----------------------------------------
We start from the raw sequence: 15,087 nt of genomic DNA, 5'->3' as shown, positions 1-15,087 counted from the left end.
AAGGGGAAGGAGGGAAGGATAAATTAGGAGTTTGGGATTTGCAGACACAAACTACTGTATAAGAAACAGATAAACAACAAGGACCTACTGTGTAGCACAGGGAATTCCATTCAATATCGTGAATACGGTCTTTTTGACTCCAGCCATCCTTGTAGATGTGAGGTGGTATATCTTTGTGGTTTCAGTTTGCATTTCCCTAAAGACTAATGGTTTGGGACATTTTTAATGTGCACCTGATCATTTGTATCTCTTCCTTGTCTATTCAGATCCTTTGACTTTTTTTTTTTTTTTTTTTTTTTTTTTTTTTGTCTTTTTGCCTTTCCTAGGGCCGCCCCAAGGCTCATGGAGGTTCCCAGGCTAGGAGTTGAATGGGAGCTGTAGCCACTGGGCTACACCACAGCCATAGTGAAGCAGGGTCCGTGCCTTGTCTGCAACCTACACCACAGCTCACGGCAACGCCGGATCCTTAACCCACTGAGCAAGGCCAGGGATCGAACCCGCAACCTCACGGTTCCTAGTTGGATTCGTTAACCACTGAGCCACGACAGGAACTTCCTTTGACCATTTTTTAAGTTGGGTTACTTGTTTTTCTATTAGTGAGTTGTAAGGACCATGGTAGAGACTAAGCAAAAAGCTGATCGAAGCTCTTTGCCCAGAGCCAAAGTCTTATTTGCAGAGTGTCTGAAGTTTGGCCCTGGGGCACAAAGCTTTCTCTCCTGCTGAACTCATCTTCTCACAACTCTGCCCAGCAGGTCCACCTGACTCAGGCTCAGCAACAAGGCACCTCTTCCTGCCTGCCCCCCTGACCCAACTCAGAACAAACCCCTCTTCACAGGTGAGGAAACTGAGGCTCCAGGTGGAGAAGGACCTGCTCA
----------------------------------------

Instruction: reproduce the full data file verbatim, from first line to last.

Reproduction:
We start from the raw sequence: 15,087 nt of genomic DNA, 5'->3' as shown, positions 1-15,087 counted from the left end.
AAGGGGAAGGAGGGAAGGATAAATTAGGAGTTTGGGATTTGCAGACACAAACTACTGTATAAGAAACAGATAAACAACAAGGACCTACTGTGTAGCACAGGGAATTCCATTCAATATCGTGAATACGGTCTTTTTGACTCCAGCCATCCTTGTAGATGTGAGGTGGTATATCTTTGTGGTTTCAGTTTGCATTTCCCTAAAGACTAATGGTTTGGGACATTTTTAATGTGCACCTGATCATTTGTATCTCTTCCTTGTCTATTCAGATCCTTTGACTTTTTTTTTTTTTTTTTTTTTTTTTTTTTTTGTCTTTTTGCCTTTCCTAGGGCCGCCCCAAGGCTCATGGAGGTTCCCAGGCTAGGAGTTGAATGGGAGCTGTAGCCACTGGGCTACACCACAGCCATAGTGAAGCAGGGTCCGTGCCTTGTCTGCAACCTACACCACAGCTCACGGCAACGCCGGATCCTTAACCCACTGAGCAAGGCCAGGGATCGAACCCGCAACCTCACGGTTCCTAGTTGGATTCGTTAACCACTGAGCCACGACAGGAACTTCCTTTGACCATTTTTTAAGTTGGGTTACTTGTTTTTCTATTAGTGAGTTGTAAGGACCATGGTAGAGACTAAGCAAAAAGCTGATCGAAGCTCTTTGCCCAGAGCCAAAGTCTTATTTGCAGAGTGTCTGAAGTTTGGCCCTGGGGCACAAAGCTTTCTCTCCTGCTGAACTCATCTTCTCACAACTCTGCCCAGCAGGTCCACCTGACTCAGGCTCAGCAACAAGGCACCTCTTCCTGCCTGCCCCCCTGACCCAACTCAGAACAAACCCCTCTTCACAGGTGAGGAAACTGAGGCTCCAGGTGGAGAAGGACCTGCTCA